There are many tools out there that help you check if your website or webapp is accessible. Most of them do an automatic check based on some accessibility guidelines. Some also provide functionality to do checks yourself, for example, to check the color contrast. The open source tool Accessibility Insights takes a different approach: on top of the usual automated checks there is a set of guided manual checks. This makes it a great tool to learn about accessibility testing and programming.Read more
How to test whether your API can handle anomalous HTTP responses.
Today I was exploratory testing my Service, which performs sequential HTTP requests that depend on the response of the previous request. I wanted to find out how our API would handle a variety of HTTP responses. I also wanted to see what would happen if things went wrong. What if the response contains an image? Or an error code? Or what if there was a timeout?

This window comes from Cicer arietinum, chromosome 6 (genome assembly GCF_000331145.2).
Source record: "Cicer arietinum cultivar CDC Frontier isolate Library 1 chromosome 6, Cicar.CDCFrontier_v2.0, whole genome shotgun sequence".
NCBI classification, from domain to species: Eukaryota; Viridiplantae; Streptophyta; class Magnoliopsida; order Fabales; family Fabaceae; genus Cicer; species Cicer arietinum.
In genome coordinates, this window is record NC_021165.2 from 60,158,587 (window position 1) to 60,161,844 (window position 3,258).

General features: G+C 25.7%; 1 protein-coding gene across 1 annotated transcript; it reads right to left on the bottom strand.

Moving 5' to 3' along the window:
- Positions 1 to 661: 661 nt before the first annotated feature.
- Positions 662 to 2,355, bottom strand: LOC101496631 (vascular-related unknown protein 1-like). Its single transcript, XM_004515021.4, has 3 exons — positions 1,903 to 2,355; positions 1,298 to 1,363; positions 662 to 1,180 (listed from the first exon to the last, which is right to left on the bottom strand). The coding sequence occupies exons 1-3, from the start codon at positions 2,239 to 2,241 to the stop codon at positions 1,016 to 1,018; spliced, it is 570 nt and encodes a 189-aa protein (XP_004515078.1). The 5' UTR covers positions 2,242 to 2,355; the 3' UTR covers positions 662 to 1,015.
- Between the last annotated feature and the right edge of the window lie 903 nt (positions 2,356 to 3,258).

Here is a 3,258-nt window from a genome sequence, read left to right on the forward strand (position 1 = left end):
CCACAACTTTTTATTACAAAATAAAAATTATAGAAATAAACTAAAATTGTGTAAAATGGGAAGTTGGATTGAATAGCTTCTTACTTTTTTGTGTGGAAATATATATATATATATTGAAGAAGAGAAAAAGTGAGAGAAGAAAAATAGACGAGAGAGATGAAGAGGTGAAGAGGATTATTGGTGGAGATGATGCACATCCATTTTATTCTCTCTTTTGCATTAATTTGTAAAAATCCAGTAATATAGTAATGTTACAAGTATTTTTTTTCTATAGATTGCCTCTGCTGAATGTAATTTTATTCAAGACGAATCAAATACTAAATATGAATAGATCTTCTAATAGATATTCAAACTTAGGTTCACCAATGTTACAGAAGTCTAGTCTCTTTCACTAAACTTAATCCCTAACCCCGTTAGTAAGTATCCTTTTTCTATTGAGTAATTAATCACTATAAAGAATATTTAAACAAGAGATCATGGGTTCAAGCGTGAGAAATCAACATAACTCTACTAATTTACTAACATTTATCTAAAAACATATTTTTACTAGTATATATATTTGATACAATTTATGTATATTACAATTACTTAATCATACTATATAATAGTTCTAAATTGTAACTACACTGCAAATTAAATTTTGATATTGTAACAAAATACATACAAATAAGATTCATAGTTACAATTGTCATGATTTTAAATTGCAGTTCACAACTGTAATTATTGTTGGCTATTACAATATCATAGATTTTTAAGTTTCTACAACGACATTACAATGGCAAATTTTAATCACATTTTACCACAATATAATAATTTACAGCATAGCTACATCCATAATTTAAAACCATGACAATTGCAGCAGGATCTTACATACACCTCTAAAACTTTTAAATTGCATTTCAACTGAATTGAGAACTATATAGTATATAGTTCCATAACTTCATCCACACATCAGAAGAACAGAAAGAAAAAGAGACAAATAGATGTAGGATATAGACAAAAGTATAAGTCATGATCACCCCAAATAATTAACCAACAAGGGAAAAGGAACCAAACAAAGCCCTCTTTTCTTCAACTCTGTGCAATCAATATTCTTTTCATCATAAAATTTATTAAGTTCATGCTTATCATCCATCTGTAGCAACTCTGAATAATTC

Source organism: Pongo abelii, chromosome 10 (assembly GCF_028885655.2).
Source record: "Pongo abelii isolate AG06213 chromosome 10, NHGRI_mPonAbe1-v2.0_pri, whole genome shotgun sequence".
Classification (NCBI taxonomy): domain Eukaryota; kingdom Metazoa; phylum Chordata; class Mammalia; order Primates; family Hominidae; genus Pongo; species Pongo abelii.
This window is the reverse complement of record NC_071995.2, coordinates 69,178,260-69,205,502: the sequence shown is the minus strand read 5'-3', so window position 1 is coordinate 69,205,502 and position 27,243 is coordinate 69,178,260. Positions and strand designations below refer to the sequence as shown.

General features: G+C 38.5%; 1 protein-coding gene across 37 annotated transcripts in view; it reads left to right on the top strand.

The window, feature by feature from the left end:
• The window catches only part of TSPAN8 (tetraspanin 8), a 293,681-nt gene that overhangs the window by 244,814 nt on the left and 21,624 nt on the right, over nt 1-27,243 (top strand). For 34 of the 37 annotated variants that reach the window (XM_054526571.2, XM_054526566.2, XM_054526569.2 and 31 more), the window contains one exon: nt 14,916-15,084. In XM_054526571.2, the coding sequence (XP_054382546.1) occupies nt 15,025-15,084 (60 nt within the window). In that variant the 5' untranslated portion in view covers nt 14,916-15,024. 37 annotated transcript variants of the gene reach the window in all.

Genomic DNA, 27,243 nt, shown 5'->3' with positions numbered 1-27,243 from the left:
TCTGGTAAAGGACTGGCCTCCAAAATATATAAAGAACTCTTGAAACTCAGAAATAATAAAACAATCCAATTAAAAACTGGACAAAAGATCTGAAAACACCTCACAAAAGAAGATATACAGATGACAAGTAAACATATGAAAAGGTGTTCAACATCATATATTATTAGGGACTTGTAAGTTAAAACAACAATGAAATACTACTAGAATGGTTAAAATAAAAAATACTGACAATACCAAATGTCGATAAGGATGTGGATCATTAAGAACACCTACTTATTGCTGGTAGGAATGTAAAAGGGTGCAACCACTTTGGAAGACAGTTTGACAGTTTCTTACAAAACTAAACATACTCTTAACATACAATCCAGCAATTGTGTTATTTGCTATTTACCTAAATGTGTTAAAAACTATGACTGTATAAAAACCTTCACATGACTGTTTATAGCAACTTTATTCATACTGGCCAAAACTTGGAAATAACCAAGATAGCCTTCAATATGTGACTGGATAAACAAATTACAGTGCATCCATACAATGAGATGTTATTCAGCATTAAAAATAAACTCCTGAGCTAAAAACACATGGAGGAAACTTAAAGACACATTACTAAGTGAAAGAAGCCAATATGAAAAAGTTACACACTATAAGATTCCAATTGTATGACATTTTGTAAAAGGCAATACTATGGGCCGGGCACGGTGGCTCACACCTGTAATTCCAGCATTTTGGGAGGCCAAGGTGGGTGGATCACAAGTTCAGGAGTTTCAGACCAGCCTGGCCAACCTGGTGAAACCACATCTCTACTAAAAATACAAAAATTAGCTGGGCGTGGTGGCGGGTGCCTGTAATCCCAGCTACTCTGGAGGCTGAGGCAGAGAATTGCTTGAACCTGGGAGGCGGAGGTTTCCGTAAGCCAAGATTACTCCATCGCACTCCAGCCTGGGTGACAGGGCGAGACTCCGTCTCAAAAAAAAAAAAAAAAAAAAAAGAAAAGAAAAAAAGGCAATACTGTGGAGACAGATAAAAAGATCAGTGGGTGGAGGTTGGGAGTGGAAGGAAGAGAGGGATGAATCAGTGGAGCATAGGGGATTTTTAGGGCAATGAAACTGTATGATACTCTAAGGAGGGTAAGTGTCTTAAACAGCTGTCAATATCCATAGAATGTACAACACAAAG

To answer these questions as quickly and easily as possible I ventured on to the web. With some effort, I found what I was looking for, and on the way I discovered a few tools that are just great for exploratory testing your API’s response handling. If you test or debug API’s on a regular basis, here are a few free tools you’ll definitely want to check out.
This image perfectly pictures my first feelings about the conference, but let me go into a bit more detail first.
I signed up for the Google Testing blog more than a year ago. There I found a lot of interesting and useful reading about the world of automated testing. When I later got an email from Google informing me that there would be a conference held by them, I was not entirely sure wether I should apply. Is it relevant for me? Am I experienced enough to contribute? Well, what’s the worst that could happen? So I applied for it and did not regret it in the end.